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Sunday, November 20, 2022

The Only Crypto Story You Need, by Matt Levine – Bloomberg

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Connecting decision makers to a dynamic network of information, people and ideas, Bloomberg quickly and accurately delivers business and financial information, news and insight around the world
Americas+1 212 318 2000
EMEA+44 20 7330 7500
Asia Pacific+65 6212 1000
This had an appeal, and crypto became very valuable, and people looked to put their money to work in crypto—and they trusted people. Over and over again, they trusted Quadriga and Terra and Voyager and Celsius and dozens of other projects that failed or ran off with their money or got hacked. They just fell over themselves to trust people.
Why did they do this? Well, there’s a common thread in these kinds of things. The people who are easiest to pull in are often the ones who think they’re the most independent-minded and cynical. “Either the bank is lying or Celsius is lying,” Celsius told people, flattering their unjustified belief that they knew the real score.
But there’s something else, too. The people who trusted Celsius weren’t tripped up only by their belief that they were outsmarting the system, though there was that. They also…they thought Celsius was a bank? It looked sort of like a bank. It did things, with crypto, that were banklike. They were familiar with how banks work. They understood that banks are safe, that if you put money in a bank you can get it back. They looked at Celsius and thought, “Well, this is a big thing, it has a nice website, it’s available to Americans. Surely if it was a problem someone would’ve done something about it.”65
There’s something a bit alarming about this. Crypto is in a way about rejecting the institutions of society, about being trustless and censorship-resistant. But it quietly free-rides on people’s deep reservoir of trust in those institutions. People are so used to trusting banks that, when Celsius told them not to trust banks, they said, “Ah, yes, OK,” then trusted Celsius to work like a bank, to be regulated like a bank. They didn’t worry about Celsius’s opacity and leverage. They didn’t do their own due diligence on its loans and audit its DeFi positions and demand irrefutable proof of its soundness. It promised to pay them back, and that was good enough for them.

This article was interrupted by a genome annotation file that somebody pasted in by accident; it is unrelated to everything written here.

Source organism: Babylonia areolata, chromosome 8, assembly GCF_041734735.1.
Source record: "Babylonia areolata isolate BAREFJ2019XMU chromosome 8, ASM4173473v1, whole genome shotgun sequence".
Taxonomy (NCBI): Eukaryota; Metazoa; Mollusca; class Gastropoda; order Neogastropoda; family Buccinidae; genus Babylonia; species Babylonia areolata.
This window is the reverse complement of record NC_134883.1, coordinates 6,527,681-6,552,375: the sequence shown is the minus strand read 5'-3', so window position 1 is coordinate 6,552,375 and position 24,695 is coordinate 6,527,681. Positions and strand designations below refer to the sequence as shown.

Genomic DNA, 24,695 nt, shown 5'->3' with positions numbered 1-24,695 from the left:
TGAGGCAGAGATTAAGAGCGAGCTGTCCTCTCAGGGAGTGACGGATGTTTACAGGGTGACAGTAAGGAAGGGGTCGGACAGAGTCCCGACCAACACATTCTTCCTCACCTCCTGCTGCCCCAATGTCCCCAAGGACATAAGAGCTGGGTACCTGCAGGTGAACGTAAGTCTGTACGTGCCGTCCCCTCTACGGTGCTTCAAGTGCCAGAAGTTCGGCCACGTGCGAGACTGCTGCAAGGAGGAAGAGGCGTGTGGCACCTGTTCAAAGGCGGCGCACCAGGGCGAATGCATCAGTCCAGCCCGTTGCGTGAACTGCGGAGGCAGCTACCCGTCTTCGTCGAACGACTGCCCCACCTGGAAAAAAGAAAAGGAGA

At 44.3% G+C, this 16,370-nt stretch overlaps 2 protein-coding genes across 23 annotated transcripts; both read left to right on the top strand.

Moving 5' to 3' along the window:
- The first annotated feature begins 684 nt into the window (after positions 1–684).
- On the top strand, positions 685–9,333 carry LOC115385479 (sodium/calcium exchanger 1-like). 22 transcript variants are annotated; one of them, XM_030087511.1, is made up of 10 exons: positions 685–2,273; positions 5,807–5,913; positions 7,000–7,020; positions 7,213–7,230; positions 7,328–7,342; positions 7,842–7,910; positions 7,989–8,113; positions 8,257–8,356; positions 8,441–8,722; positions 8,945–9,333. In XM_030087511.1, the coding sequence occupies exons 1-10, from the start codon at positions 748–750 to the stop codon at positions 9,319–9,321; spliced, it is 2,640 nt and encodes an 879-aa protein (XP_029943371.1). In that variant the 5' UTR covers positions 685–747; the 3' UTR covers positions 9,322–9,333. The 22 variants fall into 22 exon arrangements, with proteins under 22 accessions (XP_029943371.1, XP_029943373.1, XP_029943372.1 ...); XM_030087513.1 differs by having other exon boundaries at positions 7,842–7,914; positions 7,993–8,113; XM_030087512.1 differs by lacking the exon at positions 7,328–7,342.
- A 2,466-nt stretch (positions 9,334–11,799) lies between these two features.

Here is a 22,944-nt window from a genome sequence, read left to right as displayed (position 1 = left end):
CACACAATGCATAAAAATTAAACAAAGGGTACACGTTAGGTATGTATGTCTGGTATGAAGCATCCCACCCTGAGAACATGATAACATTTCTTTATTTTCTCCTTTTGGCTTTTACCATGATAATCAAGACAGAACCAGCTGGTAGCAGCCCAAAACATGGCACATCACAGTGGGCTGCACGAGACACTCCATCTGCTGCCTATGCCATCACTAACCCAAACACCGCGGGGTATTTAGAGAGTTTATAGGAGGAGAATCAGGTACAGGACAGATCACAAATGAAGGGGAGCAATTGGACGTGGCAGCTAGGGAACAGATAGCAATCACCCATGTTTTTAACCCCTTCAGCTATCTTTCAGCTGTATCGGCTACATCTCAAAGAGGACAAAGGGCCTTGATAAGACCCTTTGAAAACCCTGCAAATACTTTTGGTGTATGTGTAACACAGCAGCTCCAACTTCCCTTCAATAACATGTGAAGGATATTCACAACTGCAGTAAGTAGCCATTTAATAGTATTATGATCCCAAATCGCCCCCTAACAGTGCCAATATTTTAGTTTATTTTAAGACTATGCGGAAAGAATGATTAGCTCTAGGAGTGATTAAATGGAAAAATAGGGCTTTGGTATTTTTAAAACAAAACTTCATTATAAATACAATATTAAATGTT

But there’s something hopeful about it, too. Trust in institutions is so strong and resilient that all of crypto’s bluster can’t stamp it out. “Not your keys, not your coins, put your trust only in verifiable code,” crypto evangelists yelled, and people heard them and said, “Yes, that is nice, but I’m busy, I’m going to trust these nice strangers with my Bitcoin.”
Crypto, in its origins, was about abandoning the system of social trust that’s been built up over centuries and replacing it with cryptographic proof. And then it got going and rebuilt systems of trust all over again. What a nice vote of confidence in the idea of trust.
There’s a related story about money. One way to think of money is that it’s a system of social credit. Society has mechanisms—capitalism, politics, etc.—to allocate resources, with a rough heuristic of: “The more good stuff you do for society, the more good stuff you get for yourself.” Money is a rough way of keeping track of that. If you do good stuff for other people, they give you money, which you can use to buy good stuff for yourself.
Another way to think about money is that it’s some sort of external objective fact. If you have money, it’s your money, and society has nothing to say about whether you can keep it or what you can do with it.
Crypto starts from the second view: Your Bitcoin are yours immutably; they’re controlled only by your private key, and no government or bank can take them away from you. But the history of crypto since Satoshi has undermined this view. If you got your Bitcoin illegitimately, the government can trace them and stop you from spending them. There are still gatekeepers—crypto exchanges and fiat off-ramps and banks—that decide what you can do with your money. Crypto might be immutable and “censorship-resistant,” but its interactions with the real world are not.
Not just that. Crypto isn’t even immutable, not really. In 2016 an important smart contract on the Ethereum blockchain called the DAO got hacked. (DAO is now a generic term, but this was the DAO, the first of its name.) There was a flaw in the contract that allowed a hacker to drain a lot of money from it, and he did. Ethereum was a new technology, so the hack was a big deal.
“The descriptions didn’t matter; only the code did.” June 17, 2016
This hack was controversial; there was controversy about whether it was even a “hack.” Some people said: “Look, if the code of the smart contract allowed the hacker to do this, then it was allowed. There’s no external standard of validity, just the code, and if it happened in the code, it’s fine. If we reverse this transaction, we will destroy the essence of the blockchain, which is the irreversibility of transactions.”
Other people said: “No, that’s nuts. This was a big hack, and lots of people lost money.” It was clear enough—to humans, anyway—that this was not how people intended the smart contract to work, even if it was in fact how it worked. Sometimes the code is wrong.